Adams, Corigliano, Enescu, Waxman

Our rating 
5.0 out of 5 star rating 5.0

COMPOSERS: Adams,Corigliano,Enescu,Waxman
WORKS: Violin Concerto
PERFORMER: Chloë Hanslip (violin), Charles Owen (piano); Royal PO/Leonard Slatkin
CATALOGUE NO: 8.559302
It’s excellent sense to couple John


Adams’s Violin Concerto with John

Corigliano’s Chaconne based on his

film music for The Red Violin. Both

require bravura of the highest order;

Adams’s work has been one of the

most stunningly successful recent

concertos in the grand manner,

and Corigliano’s piece is one of his

strongest, the chaconne form lending


Revealing Ravel

roger nichols relishes Ravel’s authentic colours and style

focus and backbone to his invention.

And the Adams too centres on a

big chaconne, the haunting ‘Body

Through Which the Dream Flows’.

But the two Franz Waxman pieces,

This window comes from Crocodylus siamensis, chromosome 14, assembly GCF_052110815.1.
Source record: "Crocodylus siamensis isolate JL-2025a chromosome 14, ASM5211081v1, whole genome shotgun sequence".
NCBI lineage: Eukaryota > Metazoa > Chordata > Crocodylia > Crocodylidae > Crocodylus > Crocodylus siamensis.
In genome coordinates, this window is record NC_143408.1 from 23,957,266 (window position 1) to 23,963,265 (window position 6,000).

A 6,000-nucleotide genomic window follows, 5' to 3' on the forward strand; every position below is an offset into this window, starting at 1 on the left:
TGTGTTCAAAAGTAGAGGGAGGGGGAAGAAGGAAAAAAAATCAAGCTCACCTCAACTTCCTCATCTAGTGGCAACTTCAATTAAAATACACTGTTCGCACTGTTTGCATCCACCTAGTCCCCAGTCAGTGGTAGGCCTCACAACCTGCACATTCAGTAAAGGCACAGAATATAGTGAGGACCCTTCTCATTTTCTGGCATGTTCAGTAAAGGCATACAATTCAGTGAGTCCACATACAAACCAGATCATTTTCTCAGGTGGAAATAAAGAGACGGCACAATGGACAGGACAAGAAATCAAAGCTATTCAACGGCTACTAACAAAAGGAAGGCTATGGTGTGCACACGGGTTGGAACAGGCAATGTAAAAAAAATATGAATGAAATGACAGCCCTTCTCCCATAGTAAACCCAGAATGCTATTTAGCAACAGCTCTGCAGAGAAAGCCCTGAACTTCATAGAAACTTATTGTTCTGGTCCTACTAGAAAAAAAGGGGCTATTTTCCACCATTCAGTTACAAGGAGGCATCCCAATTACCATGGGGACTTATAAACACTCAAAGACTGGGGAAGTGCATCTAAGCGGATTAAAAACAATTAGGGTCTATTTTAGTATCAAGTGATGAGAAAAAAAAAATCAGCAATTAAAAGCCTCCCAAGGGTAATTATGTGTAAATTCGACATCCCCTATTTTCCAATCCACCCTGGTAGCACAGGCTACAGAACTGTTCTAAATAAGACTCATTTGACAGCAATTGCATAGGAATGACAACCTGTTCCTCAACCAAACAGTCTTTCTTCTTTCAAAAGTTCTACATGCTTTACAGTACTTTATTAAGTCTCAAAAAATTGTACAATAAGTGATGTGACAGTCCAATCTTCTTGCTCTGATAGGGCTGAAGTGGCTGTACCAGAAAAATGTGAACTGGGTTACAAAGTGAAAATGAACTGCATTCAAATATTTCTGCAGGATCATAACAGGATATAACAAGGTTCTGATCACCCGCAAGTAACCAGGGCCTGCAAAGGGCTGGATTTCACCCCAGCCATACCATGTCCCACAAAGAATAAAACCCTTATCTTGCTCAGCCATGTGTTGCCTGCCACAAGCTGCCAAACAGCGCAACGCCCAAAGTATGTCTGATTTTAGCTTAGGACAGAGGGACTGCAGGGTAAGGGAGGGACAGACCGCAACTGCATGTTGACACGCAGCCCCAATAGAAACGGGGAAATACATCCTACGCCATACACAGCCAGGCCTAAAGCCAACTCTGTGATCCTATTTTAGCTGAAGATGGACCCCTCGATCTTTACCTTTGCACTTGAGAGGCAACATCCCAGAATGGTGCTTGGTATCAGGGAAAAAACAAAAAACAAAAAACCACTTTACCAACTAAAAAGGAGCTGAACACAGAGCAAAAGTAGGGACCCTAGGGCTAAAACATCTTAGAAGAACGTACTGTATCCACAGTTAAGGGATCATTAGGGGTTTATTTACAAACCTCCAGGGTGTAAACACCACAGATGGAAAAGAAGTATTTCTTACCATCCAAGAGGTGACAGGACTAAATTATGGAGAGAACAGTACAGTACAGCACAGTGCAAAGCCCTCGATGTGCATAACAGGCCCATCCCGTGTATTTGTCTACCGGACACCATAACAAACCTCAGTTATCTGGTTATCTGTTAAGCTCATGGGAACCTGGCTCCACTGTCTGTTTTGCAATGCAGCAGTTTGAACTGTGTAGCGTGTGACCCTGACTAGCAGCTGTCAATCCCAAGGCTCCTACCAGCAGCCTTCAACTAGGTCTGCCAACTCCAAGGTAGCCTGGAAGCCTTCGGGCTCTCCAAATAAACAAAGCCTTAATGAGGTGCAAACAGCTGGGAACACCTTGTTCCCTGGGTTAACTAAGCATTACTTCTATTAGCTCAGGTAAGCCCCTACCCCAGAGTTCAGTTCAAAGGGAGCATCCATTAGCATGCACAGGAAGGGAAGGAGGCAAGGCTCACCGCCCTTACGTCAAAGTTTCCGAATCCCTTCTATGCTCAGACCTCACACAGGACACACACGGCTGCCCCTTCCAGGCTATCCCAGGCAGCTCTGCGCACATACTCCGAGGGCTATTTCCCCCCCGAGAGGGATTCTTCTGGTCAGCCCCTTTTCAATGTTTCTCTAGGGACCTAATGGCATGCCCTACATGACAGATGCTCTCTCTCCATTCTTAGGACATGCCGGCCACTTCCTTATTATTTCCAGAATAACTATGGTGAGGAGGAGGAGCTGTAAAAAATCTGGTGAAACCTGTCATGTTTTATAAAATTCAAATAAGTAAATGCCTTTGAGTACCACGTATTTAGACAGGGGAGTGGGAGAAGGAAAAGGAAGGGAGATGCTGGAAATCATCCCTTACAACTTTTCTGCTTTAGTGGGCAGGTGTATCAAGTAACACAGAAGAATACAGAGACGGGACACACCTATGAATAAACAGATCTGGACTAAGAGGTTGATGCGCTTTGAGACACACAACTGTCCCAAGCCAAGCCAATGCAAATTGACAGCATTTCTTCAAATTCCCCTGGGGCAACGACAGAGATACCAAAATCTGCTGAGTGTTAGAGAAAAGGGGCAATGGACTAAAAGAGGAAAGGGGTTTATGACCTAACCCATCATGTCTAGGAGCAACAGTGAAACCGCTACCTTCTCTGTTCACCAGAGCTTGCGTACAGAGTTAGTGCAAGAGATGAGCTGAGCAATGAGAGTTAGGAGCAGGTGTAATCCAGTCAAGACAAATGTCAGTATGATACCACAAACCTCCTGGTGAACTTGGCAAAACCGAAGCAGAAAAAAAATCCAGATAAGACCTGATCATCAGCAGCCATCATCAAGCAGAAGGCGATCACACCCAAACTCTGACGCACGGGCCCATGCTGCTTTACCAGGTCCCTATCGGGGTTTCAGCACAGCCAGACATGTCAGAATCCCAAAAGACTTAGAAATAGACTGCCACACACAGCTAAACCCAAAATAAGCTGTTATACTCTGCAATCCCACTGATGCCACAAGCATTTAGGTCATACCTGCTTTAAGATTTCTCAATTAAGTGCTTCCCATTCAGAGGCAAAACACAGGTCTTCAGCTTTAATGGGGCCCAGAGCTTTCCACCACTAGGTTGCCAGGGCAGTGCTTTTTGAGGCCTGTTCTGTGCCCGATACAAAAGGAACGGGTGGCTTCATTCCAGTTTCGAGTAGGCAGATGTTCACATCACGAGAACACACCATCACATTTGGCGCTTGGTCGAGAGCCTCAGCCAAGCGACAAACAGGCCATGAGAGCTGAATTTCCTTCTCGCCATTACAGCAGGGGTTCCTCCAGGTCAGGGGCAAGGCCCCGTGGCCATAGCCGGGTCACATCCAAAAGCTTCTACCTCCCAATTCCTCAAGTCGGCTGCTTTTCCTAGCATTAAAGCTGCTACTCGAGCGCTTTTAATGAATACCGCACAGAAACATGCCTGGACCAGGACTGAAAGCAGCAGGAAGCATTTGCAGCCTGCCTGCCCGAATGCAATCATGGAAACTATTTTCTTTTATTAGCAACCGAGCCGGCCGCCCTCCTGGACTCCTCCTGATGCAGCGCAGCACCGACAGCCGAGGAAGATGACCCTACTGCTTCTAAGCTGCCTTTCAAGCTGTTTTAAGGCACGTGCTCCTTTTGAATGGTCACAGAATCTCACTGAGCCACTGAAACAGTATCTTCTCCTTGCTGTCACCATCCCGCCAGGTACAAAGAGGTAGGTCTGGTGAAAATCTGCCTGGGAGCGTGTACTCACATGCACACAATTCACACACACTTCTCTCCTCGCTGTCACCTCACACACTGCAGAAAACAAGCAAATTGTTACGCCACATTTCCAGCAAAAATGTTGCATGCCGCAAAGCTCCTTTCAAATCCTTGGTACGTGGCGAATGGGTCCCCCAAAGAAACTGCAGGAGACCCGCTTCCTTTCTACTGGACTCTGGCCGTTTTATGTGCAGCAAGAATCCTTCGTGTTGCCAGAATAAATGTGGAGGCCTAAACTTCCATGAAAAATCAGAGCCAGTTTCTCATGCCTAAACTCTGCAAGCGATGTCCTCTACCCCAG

completing what Naxos overoptimistically

terms this ‘broad

survey of American violin music’,

make curious fillers. Waxman’s

two-minute reworking of part of

Enescu’s first Romanian Rhapsody

has no sensible function except as

an eccentric encore. His Tristan and

Isolde Fantasia, created for the 1946

film Humoresque, is an efficientenough

pot-pourri on Wagner’s

themes, sugared with solo violin, but

the almost-as-prominent piano part

adds a teensy touch of tawdriness

– which does not, however, disturb

the purity of Chloë Hanslip’s tone.

This is the fourth recording

of the Adams Concerto. The

first, by Gidon Kremer with the

Orchestra of St Luke’s on Nonesuch,

remains dazzling in the cruelly

demanding solo part, but Kremer

is uncomfortably spotlit by the

recording; Hanslip, better balanced

and with much more orchestral

detail apparent, gives few points

away to him in virtuosity, even in the

frenetic perpetuum mobile finale, and

she seems superior in eloquence to

Robert McDuffie with the Houston

Symphony on Telarc. In the absence

of Leila Josefowicz’s superb account

on the short-lived Late Junction

label, Hanslip’s new version seems to

me undoubtedly the one to acquire.


Calum MacDonald